How the Pandemic Gave the Church a New Sense of Ownership

by | Feb 8, 2022 | 2 comments

The United Methodist Church is facing a crisis of identity. Will the United Methodist denomination split into several bodies? Have we already split? What is next and who will we become?

These questions were set to be determined at General Conference 2020, then delayed until General Conference 2022, which may well be rescheduled for General Conference 2024. As the COVID-19 pandemic unfolded in our congregations, countries, and consciousness, denominational plans were put on hold. Instead of navigating the crisis of denominational identity, we navigated the crisis of the pandemic, including: the intense loss of life, the contagion of the virus, and the politicization of masks and vaccines. Now it’s time to assess our learnings from the pandemic so that we don’t let a good crisis go to waste. After all, now that we have fairly successfully navigated one crisis, we can have greater confidence in our ability to navigate a second.


Pandemics Disrupt for Good

While very few people today have been through a pandemic prior to COVID-19, it’s been noted that historically, pandemics disrupt for good. The disruption is so dramatic that people’s ways of living and dying are forever altered. Along with the widespread loss of life, the very structures of society change. Coming through a pandemic is chaotic, painful, and messy. It takes a while for the “next normal” to emerge. We ask how to get our churches back on their feet and wonder about the best way to move forward. Yet, it’s becoming increasingly clear that there is no going back. Pandemics do, however, promote surprising progress in the areas of medicine, economic and social structures, architecture, politics, and religion. The COVID-19 pandemic is no different.


The pandemic created a profound shift in church mindset from “Wait and See” to “Ownership and Agency”.

Before the pandemic, many churches were in wait and see mode, as in: “Let’s wait and see what General Conference decides, then we’ll know what we are supposed to do.” This reactive approach has had a disastrous impact on morale, ministry, and mission. As long as you are waiting for them to tell you what to do, or who you are, you deflect your own agency, your ability to be a force of the work of the Kingdom and, instead, become a stumbling block. The wait and see approach is also used between appointments. “Let’s wait and see what the new pastor, or the new bishop, wants to do here.” But wait and see means God can no longer move through you. Your congregation is effectively off limits for God’s work. Over the years, the wait and see has squandered momentum, delayed dreams, and stalled partnerships. It has meant justice delayed, and justice denied.

Through the pandemic, many congregations shrugged off the wait and see mode as they dared to step into the immediacy of the moment. Whether organizing for racial justice, offering respite to front-line essential workers, or ministering to those orphaned by COVID, churches sprung into action to offer on the spot ministry to those in need. This new sense of ownership meant that church buildings quickly transformed into vaccination sites, overnight homeless shelters, and pop-up food banks.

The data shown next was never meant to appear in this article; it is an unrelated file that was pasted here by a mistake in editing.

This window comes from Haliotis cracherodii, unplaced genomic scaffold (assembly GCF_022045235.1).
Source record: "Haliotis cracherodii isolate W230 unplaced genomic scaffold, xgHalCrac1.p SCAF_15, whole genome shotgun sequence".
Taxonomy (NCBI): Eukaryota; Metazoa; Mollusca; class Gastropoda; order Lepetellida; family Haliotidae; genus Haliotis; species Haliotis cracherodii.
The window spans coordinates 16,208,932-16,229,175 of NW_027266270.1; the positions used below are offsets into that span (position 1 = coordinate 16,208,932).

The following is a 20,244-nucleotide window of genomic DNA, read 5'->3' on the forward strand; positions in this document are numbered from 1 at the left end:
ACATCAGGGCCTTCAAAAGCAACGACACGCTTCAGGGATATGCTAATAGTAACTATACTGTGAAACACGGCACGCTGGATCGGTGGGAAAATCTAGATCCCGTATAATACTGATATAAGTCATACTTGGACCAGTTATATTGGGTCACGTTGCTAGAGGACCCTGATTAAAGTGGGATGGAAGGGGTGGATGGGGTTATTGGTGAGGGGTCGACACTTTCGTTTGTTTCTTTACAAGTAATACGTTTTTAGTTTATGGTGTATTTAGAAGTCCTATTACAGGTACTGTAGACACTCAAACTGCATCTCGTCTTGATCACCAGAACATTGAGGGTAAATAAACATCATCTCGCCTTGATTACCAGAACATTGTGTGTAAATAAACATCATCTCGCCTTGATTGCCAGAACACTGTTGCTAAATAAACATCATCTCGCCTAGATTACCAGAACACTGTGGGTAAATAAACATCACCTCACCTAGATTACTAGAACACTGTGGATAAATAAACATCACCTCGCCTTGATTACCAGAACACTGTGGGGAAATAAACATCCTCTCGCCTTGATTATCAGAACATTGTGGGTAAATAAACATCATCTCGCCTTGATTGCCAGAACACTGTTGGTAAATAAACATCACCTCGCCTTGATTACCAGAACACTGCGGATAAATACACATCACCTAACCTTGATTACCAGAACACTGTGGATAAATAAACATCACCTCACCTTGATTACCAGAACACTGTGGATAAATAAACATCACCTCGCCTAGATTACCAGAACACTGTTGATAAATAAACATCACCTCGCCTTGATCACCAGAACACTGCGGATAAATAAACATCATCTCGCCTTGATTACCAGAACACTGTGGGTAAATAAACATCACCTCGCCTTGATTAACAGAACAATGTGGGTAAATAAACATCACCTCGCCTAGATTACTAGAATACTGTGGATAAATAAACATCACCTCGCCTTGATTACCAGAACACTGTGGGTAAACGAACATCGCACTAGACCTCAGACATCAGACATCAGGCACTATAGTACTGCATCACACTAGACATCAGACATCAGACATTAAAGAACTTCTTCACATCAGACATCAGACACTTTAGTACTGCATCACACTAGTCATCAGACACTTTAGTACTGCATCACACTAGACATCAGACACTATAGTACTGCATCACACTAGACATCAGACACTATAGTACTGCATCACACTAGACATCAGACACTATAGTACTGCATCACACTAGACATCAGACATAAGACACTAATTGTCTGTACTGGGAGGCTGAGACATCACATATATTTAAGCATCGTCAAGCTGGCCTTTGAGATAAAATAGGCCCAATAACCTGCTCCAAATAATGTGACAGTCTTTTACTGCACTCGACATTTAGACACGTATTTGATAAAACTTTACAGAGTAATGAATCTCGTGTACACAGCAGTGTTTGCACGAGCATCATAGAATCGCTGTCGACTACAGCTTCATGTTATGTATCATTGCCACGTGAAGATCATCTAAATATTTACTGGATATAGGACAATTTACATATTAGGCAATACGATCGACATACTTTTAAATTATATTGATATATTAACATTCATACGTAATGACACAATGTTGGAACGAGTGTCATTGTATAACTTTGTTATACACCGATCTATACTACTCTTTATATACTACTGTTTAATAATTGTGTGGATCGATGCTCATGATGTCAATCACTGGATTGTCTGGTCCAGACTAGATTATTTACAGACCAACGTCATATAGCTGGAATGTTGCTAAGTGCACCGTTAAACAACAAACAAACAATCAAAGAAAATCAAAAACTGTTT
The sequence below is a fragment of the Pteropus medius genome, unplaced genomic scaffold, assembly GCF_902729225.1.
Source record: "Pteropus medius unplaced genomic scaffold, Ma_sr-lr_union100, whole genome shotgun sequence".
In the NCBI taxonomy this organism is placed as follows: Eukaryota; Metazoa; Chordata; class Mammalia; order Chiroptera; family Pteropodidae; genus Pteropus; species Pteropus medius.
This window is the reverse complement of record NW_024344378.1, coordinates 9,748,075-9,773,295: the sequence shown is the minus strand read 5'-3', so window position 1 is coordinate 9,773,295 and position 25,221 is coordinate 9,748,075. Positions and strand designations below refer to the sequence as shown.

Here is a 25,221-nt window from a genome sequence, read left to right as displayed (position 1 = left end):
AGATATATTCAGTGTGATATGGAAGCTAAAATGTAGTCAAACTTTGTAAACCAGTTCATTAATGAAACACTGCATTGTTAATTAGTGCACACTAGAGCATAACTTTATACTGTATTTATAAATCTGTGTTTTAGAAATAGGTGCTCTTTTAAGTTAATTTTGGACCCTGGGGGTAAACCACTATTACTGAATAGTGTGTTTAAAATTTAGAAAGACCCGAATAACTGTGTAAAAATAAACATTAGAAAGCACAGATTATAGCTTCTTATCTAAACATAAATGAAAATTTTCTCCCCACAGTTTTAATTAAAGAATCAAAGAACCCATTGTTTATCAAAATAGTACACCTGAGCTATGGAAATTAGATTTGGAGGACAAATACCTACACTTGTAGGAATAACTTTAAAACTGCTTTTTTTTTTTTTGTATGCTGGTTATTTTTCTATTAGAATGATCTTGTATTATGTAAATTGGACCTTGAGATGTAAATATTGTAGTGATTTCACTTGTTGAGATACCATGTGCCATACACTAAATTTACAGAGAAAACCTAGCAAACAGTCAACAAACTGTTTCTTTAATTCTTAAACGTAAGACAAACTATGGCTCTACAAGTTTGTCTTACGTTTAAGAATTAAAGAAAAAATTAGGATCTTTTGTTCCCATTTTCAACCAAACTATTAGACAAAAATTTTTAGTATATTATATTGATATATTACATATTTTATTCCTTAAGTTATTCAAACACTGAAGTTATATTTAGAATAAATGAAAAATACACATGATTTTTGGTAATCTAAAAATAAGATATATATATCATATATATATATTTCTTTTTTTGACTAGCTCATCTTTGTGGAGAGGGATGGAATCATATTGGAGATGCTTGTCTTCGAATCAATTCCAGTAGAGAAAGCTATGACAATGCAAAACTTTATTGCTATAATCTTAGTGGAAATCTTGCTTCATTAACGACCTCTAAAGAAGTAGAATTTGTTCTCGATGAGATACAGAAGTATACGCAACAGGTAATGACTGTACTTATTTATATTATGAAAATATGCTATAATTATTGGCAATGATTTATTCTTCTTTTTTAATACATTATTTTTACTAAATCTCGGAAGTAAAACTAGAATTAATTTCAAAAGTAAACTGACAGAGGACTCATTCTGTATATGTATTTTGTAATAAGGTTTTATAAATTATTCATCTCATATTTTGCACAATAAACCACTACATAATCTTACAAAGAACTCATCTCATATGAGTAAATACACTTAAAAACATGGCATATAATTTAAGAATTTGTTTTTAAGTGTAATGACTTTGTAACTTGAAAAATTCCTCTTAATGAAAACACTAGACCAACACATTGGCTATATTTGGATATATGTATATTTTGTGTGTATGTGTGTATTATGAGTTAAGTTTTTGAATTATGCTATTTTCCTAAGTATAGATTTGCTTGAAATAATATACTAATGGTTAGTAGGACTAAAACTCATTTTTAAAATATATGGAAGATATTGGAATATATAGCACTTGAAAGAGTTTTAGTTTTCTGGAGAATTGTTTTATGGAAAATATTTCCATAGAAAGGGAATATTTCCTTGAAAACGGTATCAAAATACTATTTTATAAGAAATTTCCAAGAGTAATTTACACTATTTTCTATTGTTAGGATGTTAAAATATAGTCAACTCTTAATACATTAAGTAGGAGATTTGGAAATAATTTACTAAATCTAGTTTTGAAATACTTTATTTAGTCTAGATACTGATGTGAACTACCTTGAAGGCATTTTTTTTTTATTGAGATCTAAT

Bringing Ownership to the Next Crisis

COVID-19 has forever disrupted the notion that churches can’t flex and adapt. Churches have demonstrated increased adaptability, resilience, and creativity. Dire circumstances were no match for the faith-based community as churches rose brilliantly to the occasion, quickly expanding their sense of ownership and agency. In fact, the coronavirus did for congregations what they could not do for themselves.

There’s no reason that United Methodists’ newfound capacities can’t be used well in the crisis before us. As we approach the next General Conference, let’s continue to be resilient to see new ways of coming together across the miles, distinguishing between our identity as Christians and the institutions we have built, and to take ownership of the moment before us. In order to do that well, we’ll have to spend more time listening than posturing, and more energy loving than hating.

If your congregation is struggling with the effects of the pandemic, I invite you to join me for my upcoming workshop, “How to Do More with Less.” We’ll address this ever-pressing question many church leaders are asking and discover ways for you to move your people forward into a realm of endless possibility.

Excerpted and adapted from Rebekah Simon-Peter’s featured chapter of the upcoming,  What’s Next: 21 United Methodist Leaders Discuss the Future of the Church (Market Square Publishers, 2022)


Copyright © 2022, All Rights Reserved.

Online Course Johnson Box
Sign Up for Creating a Culture of renewal


  1. Karen Bueno

    I looked for your new book title on Amazon, but it is not there. Where can I get a copy?

  2. Hollie Tapley

    We have the incredible opportunity before us to chart new territories. Intentional discipleship must embrace the “why”, “how” and “what” as we try and fail, fall and get back up. Anything is a go! It’s time to BE the church – get out of the buildings and build community.



  1. Church and the Great Resignation - […] a big believer that congregations can embrace spirituality as the next normal, and that church can be a place…

Submit a Comment

Your email address will not be published.